KAOSHIUNG/2005

Kaohsiung 2009 World Games Park

Design Team:

Perry Yang, Kurjanto Slamet, Li Wenjing, Chiam Ming Lee, Anandan Karunakaran, Chow Sook Quang, Jerry Ong Chin-Po, Goh Wee Ping, Loh Kah Wai

 

Collaborators:

MAA Group Consulting Engineers, Taipei: Steve Wang, Wensheng Lin, Daniel Dahsing Lee (Project management); The COX Group, Sydney: Russell Lee (Stadium design consultant); Epolis, Sydney: Peter Droege (General consultant); Jon-Shen Tai, Chen-Kun Chung (Kaohsiung Local Architects)

 

Awards:

1st Prize

 

The eco-friendly venue of the 2009 World Games opened in Kaohsiung in July 2009. The park is located at the Tsoying District of the northern Kaohsiung. The original 100 hectare site is surrounded by complicated hybrid landscapes of nature, city and infrastructure. In 2005, Perry Yang/ ESD Studio organized Singapore team of architects and urban designs, in collaboration with MAA, COX and Peter Droege, won the international master planning competition. The design criteria of the Main Stadium, a solar stadium that accommodates 40,000 permanent and 15,000 temporary seats, were set in the master plan. The Main Stadium was designed by Japanese architect Toyo Ito.

 

The design team use vertical mapping techniques to divide spaces horizontally and vertically and realized the concepts in three informational layers: visual axis, topographic system and combined urban and ecological patterns. Driven by landscape ecological concepts: landscape as picture, landscape as flow and landscape as process, three approaches of large-scale urban and landscape design were explored:

 

The first idea contains some conventional principles of park design that take landscape as picture, and emphasize the quality of open space for individual recreation. It was represented by an informational layer that works around a series of sport facilities with eco technology concept which provides the locus of image making. The planning strategy emphasizes the design of visual and activity corridor to provide environmental legibility and efficiency in circulation that are essential to the shaping of event planning of the 2009 World Game.

 

The second design thinking landscape as flow focuses on the material, energy, water or species flows across the landscape horizontally. The interweaving of the landscape flows and the activities of human flows constitute the dynamics and quality of settings. The second layer takes topography is an operational system and designs around an eco-wetland in the core area of the whole park. Using terrain for shaping landscape quality and as the buffer of human activity and ecological habitat, the eco-wetland is surrounded by a system of pedestrian and biking tracks, which connect the park to the surrounding neighborhoods. An ecological oriented sport park would demonstrate the co-habitation of urban and nature and foresee it a catalyst to create a larger impact on the city to move toward a healthy city concept.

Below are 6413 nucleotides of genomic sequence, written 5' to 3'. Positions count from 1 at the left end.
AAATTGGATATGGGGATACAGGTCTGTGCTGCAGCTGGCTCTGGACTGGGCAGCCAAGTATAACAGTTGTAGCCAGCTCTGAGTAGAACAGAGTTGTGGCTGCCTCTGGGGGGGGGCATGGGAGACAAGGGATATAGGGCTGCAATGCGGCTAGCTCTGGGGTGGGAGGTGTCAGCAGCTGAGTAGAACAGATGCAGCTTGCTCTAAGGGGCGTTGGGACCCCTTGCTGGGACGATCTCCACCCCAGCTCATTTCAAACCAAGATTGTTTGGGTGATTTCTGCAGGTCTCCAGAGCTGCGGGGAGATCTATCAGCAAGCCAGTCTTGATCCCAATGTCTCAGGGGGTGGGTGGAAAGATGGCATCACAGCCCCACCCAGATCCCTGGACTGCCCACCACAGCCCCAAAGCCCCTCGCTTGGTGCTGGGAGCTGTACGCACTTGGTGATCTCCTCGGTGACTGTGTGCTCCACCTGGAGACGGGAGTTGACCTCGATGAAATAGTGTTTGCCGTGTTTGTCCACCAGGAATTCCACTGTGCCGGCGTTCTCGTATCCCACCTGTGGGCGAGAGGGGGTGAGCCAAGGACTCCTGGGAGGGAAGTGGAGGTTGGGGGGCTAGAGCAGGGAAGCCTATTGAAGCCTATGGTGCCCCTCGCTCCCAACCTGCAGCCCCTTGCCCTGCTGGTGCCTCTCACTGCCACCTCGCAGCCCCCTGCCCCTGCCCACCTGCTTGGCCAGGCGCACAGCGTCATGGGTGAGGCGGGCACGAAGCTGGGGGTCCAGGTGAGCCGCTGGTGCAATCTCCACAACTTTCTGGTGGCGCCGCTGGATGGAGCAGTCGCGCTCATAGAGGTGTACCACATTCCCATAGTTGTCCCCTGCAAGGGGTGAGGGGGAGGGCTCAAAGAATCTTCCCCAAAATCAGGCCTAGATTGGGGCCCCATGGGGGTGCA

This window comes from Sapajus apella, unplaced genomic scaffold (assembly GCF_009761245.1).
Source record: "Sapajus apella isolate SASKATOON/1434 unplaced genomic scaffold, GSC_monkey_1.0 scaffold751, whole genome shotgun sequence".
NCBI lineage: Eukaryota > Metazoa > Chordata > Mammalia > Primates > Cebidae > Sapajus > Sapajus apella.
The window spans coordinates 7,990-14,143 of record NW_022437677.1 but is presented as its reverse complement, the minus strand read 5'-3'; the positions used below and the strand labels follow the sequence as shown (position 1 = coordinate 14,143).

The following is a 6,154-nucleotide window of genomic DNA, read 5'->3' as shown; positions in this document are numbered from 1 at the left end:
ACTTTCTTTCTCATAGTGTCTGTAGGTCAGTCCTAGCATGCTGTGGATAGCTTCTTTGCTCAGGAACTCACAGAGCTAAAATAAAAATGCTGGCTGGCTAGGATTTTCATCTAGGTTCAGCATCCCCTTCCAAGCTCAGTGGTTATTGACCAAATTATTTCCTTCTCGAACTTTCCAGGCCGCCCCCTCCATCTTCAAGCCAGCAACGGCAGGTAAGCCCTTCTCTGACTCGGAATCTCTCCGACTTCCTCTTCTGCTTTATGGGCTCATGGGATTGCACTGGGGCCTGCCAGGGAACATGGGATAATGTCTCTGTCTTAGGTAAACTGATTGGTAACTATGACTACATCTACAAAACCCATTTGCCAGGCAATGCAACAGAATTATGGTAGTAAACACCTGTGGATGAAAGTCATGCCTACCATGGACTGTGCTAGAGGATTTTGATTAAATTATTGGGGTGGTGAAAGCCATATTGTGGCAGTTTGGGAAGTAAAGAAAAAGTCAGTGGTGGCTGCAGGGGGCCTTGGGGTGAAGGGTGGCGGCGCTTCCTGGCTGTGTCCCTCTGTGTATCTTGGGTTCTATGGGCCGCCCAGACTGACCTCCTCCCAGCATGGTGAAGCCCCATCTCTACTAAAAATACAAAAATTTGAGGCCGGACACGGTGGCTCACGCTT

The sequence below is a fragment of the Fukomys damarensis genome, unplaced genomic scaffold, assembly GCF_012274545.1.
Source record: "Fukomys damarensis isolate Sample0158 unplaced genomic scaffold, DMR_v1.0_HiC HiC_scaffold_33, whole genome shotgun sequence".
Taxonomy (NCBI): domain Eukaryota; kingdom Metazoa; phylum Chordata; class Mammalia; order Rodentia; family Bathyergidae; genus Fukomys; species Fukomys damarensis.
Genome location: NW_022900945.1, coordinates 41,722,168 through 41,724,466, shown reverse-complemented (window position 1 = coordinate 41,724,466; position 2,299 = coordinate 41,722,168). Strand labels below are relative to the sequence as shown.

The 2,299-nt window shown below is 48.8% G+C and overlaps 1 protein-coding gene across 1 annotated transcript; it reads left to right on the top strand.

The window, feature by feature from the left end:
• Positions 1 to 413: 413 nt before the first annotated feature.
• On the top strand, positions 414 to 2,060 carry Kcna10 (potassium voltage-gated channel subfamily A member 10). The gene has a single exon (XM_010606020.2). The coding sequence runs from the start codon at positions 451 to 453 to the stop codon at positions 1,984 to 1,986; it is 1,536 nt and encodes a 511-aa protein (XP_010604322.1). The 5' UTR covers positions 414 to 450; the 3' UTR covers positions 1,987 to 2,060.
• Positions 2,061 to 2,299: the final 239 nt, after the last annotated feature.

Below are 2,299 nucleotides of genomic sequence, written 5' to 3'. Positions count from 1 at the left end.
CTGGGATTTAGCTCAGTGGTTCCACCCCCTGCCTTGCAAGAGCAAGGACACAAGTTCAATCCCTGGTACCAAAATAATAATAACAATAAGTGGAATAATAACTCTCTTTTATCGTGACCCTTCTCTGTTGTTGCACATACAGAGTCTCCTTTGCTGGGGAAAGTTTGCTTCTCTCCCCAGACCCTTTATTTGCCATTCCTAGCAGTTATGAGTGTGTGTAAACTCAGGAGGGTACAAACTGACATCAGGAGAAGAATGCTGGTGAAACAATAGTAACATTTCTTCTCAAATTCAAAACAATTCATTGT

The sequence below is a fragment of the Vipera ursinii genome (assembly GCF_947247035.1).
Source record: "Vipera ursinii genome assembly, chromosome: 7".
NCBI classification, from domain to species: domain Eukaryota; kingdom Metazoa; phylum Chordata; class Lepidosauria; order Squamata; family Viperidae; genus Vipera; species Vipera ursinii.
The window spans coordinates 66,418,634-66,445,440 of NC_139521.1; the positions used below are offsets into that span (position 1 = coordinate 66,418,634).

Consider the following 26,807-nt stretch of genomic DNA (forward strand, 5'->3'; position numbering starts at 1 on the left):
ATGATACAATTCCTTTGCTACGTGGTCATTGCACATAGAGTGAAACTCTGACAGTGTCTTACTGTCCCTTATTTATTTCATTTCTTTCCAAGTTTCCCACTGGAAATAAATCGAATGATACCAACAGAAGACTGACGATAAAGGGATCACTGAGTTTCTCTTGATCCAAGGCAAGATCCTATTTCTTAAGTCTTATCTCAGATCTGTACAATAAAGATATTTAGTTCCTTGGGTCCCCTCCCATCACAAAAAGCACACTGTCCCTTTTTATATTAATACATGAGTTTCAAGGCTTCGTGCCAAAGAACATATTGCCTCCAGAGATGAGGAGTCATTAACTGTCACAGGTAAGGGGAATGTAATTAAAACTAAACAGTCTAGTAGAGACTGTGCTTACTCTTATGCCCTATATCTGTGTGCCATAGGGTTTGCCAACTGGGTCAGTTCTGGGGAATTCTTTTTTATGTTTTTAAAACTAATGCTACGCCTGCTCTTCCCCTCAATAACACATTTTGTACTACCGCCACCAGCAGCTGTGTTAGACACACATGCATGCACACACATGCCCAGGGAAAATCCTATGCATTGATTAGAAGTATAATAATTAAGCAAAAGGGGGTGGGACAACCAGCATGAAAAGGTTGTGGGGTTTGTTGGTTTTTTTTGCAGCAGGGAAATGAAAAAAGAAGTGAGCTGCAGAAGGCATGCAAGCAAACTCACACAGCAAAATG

The third approach highlights the process of conceptualization, materialization and implementation of landscape. The landscape as process is regarded as relatively more important than the static landscape form. The process of post-game usage of sport facilities is speculated by describing a distribution pattern of future urban activities that is generated by the main stadium as an urban powerhouse. After the 2009 World game, the stadium is to be used multi-functionally, and to stimulate the mixed use development of sport and recreational complex along the main road to the R17 subway station area, which is located within the impact area of Kaohsiung’s high-speed rail terminal. The ecological function of Kaohsiung’s 2009 World Games Park is also a strategic point in a landscape ecological network of the region, which contributes to the city’s reconstruction of city-wide ecological corridors. The construction of city-wide ecological sound landscape relies on the process of ecological restoration and the mechanism of community participation. The design is treated as a strategic planning and process design, rather than as a static landscape form. The large-scale urban environment contains a time dimension and is to be transformed over time through micro-scale actions and incremental processes.